The New York Times‘ “The Upshot” section ran an interesting analysis of property taxes this weekend. Maryland local governments, like most states, rely on property taxes more than any other revenue source (though our dependence is lower than many places). Their discussion looks at their unpopularity, but also their relative efficiency, as a tax levy.
A 2008 study by researchers at the Organization for Economic Cooperation and Development looked at a number of countries and found that taxes on real property caused the least drag on gross domestic product per dollar of revenue raised. Next came sales taxes, personal income taxes and corporate income taxes. In other words, property taxes were the best way to collect revenue without hurting the economy too much.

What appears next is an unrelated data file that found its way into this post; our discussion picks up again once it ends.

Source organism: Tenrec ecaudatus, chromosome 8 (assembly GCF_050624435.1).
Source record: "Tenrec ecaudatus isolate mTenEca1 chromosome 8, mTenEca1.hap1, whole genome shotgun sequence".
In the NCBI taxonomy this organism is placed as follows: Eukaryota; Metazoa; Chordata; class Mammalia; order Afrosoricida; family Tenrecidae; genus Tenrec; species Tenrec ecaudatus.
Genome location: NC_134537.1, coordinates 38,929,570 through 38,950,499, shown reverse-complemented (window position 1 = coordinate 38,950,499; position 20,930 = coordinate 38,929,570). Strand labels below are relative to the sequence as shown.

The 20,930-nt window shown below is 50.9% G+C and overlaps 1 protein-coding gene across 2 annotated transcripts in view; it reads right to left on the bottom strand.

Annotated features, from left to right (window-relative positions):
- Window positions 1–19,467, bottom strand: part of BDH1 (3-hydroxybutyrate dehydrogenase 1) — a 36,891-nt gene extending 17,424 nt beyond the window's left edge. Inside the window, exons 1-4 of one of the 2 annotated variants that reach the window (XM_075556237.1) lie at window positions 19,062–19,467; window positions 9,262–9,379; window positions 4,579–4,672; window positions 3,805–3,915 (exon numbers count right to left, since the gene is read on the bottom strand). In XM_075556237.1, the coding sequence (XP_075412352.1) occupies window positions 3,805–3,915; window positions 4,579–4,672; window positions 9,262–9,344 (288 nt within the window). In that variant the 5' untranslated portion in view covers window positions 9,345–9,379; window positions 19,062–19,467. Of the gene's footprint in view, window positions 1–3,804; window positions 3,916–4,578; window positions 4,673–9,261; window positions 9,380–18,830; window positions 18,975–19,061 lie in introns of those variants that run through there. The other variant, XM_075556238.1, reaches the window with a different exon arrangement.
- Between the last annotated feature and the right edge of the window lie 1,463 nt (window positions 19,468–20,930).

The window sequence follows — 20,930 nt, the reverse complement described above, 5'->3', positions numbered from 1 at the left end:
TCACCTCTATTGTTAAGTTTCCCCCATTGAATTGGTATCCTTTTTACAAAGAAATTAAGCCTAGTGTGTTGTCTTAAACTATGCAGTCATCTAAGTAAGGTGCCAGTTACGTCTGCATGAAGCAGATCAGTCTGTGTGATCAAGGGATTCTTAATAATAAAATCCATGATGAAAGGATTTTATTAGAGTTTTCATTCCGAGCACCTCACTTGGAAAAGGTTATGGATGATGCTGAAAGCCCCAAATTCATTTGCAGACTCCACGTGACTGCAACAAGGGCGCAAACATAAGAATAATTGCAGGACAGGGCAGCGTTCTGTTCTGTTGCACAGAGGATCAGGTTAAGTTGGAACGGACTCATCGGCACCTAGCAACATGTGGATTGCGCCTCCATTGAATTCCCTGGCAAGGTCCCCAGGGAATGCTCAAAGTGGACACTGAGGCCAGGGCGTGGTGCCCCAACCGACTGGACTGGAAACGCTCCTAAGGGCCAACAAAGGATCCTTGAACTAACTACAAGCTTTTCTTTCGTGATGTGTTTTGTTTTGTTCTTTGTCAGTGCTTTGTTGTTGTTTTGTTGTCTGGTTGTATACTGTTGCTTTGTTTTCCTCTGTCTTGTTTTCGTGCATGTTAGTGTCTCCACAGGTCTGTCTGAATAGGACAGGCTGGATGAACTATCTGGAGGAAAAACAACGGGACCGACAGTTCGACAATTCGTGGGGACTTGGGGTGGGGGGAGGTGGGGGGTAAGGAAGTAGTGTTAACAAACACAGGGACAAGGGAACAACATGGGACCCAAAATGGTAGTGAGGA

So from an economist’s perspective, it’s a bit of a problem that Americans have fought so strongly against property taxes for the last 40 years. Since the 1970s, most states have significantly restricted how high local property taxes can go. The main effect has been not to restrict the growth of government but to push government to rely on less economically efficient taxes.
Read the full article on “The Upshot” section of the New York Times.